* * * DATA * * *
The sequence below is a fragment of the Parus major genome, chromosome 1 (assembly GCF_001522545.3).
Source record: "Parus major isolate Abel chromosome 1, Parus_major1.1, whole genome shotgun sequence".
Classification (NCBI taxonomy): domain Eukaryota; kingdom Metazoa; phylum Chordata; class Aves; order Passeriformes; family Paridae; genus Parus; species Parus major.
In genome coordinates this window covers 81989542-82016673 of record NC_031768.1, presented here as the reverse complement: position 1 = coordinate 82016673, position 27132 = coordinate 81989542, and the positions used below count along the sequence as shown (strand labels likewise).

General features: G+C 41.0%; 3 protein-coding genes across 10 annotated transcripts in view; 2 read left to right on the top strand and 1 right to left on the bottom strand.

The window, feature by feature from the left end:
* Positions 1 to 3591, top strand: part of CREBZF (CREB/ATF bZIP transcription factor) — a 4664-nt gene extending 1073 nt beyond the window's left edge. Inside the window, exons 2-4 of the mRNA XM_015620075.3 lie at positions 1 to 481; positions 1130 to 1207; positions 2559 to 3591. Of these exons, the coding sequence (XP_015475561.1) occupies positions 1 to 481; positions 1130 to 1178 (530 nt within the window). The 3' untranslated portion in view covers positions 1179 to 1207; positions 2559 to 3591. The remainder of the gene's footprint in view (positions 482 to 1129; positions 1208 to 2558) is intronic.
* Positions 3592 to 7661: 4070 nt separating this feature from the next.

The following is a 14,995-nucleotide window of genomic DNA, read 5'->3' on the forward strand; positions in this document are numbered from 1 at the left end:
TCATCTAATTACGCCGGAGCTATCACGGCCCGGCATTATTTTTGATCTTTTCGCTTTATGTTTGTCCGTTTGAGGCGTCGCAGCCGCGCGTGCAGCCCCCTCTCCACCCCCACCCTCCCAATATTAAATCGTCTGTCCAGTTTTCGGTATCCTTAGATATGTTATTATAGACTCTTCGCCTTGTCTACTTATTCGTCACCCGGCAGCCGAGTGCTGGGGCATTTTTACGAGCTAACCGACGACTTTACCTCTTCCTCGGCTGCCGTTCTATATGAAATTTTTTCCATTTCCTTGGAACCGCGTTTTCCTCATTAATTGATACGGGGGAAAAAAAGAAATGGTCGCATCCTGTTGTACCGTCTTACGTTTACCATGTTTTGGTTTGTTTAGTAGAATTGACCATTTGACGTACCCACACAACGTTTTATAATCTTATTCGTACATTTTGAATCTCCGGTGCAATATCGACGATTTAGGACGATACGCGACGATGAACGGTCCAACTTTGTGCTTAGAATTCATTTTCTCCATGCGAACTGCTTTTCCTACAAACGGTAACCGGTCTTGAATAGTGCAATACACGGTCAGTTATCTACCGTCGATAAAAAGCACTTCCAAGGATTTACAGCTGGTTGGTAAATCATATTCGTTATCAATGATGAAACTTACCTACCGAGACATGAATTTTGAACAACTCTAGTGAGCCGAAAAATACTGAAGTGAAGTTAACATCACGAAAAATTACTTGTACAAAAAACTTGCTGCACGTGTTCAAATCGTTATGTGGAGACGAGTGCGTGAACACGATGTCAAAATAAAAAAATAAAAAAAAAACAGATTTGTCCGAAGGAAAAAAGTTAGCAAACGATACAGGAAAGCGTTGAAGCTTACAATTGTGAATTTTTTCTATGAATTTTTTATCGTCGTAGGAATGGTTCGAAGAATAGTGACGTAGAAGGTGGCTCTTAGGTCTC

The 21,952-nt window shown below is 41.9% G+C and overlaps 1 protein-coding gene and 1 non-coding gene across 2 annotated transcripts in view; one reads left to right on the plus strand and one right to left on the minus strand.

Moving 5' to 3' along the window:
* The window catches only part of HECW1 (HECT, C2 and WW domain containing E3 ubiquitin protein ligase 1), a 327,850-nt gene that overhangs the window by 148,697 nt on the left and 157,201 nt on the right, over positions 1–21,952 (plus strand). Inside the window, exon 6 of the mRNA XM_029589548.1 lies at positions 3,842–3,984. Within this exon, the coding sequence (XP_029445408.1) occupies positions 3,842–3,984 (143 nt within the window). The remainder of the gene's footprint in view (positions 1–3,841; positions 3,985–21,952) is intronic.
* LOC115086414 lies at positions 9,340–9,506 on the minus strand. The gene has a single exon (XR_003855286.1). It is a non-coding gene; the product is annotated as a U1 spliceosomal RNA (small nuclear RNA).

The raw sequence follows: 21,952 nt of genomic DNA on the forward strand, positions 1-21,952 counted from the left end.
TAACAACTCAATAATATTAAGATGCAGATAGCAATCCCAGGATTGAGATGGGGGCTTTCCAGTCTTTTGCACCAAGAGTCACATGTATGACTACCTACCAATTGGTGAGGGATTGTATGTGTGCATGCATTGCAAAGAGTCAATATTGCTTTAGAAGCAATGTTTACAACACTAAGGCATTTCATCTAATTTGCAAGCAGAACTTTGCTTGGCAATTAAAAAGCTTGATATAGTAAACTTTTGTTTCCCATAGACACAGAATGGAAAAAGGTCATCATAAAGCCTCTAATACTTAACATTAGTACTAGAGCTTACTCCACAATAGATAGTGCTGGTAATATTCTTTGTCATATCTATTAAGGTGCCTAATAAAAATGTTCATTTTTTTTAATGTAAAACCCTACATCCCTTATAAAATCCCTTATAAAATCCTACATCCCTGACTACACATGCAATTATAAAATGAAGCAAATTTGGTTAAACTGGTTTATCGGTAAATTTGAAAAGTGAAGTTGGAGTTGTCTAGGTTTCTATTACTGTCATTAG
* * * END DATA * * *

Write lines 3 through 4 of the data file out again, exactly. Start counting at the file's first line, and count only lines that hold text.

Classification (NCBI taxonomy): domain Eukaryota; kingdom Metazoa; phylum Chordata; class Aves; order Passeriformes; family Paridae; genus Parus; species Parus major.
In genome coordinates this window covers 81989542-82016673 of record NC_031768.1, presented here as the reverse complement: position 1 = coordinate 82016673, position 27132 = coordinate 81989542, and the positions used below count along the sequence as shown (strand labels likewise).